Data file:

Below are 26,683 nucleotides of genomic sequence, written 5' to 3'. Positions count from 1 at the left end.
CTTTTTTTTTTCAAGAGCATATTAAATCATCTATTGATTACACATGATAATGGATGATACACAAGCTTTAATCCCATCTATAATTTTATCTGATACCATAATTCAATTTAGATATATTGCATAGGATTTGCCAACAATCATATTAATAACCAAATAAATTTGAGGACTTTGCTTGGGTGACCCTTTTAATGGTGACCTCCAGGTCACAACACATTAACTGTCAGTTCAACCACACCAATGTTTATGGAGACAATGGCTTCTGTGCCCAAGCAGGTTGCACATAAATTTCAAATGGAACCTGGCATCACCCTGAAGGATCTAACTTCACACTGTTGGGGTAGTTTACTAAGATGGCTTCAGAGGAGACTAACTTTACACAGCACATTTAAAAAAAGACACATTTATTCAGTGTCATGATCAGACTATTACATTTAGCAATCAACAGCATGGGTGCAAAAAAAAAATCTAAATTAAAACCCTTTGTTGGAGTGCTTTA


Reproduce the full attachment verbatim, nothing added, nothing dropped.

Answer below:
Below are 26,683 nucleotides of genomic sequence, written 5' to 3'. Positions count from 1 at the left end.
CTTTTTTTTTTCAAGAGCATATTAAATCATCTATTGATTACACATGATAATGGATGATACACAAGCTTTAATCCCATCTATAATTTTATCTGATACCATAATTCAATTTAGATATATTGCATAGGATTTGCCAACAATCATATTAATAACCAAATAAATTTGAGGACTTTGCTTGGGTGACCCTTTTAATGGTGACCTCCAGGTCACAACACATTAACTGTCAGTTCAACCACACCAATGTTTATGGAGACAATGGCTTCTGTGCCCAAGCAGGTTGCACATAAATTTCAAATGGAACCTGGCATCACCCTGAAGGATCTAACTTCACACTGTTGGGGTAGTTTACTAAGATGGCTTCAGAGGAGACTAACTTTACACAGCACATTTAAAAAAAGACACATTTATTCAGTGTCATGATCAGACTATTACATTTAGCAATCAACAGCATGGGTGCAAAAAAAAAATCTAAATTAAAACCCTTTGTTGGAGTGCTTTA